Y1 - 2004/1

    N2 - The Irish language has long been regarded in the popular mind as a correlate of Irishnationalism. A model expounded by the sociolinguist, Joshua Fishman, is applied tothe evolution of Irish as a nationalist icon, and it is demonstrated that its divisivepotential developed only gradually. In fact, it was an object of affection and admirationfor many influential 19th century Protestants and unionists. In the 20th century,the language became increasingly polarised for political ends, and afterPartition was largely rejected in the education system as experienced by unionistchildren in Northern Ireland. It is argued that such an overwhelmingly anglocentricorientation, not just in language, but also in history and geography, has paradoxicallyserved to exacerbate the Troubles. It has alienated unionists from cultural capitalwhich rightfully and historically belongs to both traditions, and in so doing haspromoted a ‘frontier mentality’ among them. Somewhat in a spirit of definition byopposition, they are currently turning to Ulster-Scots; yet by adopting a more positiveattitude towards Irish, unionists would simultaneously reconnect with their historicalroots, and might deprive the language of its potential as a political weapon tobe used against them.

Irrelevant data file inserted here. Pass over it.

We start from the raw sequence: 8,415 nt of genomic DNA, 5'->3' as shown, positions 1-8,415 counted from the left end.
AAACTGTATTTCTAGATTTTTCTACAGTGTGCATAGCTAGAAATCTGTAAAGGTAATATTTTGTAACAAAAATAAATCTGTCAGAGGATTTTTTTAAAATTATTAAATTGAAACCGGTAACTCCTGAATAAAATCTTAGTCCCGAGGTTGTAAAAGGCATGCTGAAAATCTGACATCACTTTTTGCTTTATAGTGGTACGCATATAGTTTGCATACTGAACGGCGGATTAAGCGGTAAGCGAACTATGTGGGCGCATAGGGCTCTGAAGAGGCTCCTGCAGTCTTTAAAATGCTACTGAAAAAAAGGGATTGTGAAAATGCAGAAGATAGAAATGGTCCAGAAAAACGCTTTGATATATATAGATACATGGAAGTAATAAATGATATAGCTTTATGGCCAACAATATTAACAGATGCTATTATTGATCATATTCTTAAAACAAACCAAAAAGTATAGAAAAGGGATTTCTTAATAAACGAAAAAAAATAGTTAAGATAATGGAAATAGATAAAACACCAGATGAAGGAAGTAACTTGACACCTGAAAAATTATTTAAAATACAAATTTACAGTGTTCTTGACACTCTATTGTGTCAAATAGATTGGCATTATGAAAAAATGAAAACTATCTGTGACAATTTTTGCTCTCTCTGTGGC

AB - The Irish language has long been regarded in the popular mind as a correlate of Irishnationalism. A model expounded by the sociolinguist, Joshua Fishman, is applied tothe evolution of Irish as a nationalist icon, and it is demonstrated that its divisivepotential developed only gradually. In fact, it was an object of affection and admirationfor many influential 19th century Protestants and unionists. In the 20th century,the language became increasingly polarised for political ends, and afterPartition was largely rejected in the education system as experienced by unionistchildren in Northern Ireland. It is argued that such an overwhelmingly anglocentricorientation, not just in language, but also in history and geography, has paradoxicallyserved to exacerbate the Troubles. It has alienated unionists from cultural capitalwhich rightfully and historically belongs to both traditions, and in so doing haspromoted a ‘frontier mentality’ among them. Somewhat in a spirit of definition byopposition, they are currently turning to Ulster-Scots; yet by adopting a more positiveattitude towards Irish, unionists would simultaneously reconnect with their historicalroots, and might deprive the language of its potential as a political weapon tobe used against them.

    KW - Protestants

    KW - Irish language

    KW - Northern Ireland

    M3 - Article

    VL - 25

    SP - 62

    EP - 82

    JO - Journal of Multilingual and Multicultural Development

    T2 - Journal of Multilingual and Multicultural Development

    JF - Journal of Multilingual and Multicultural Development

    SN - 0143-4632

    IS - 1

    ER -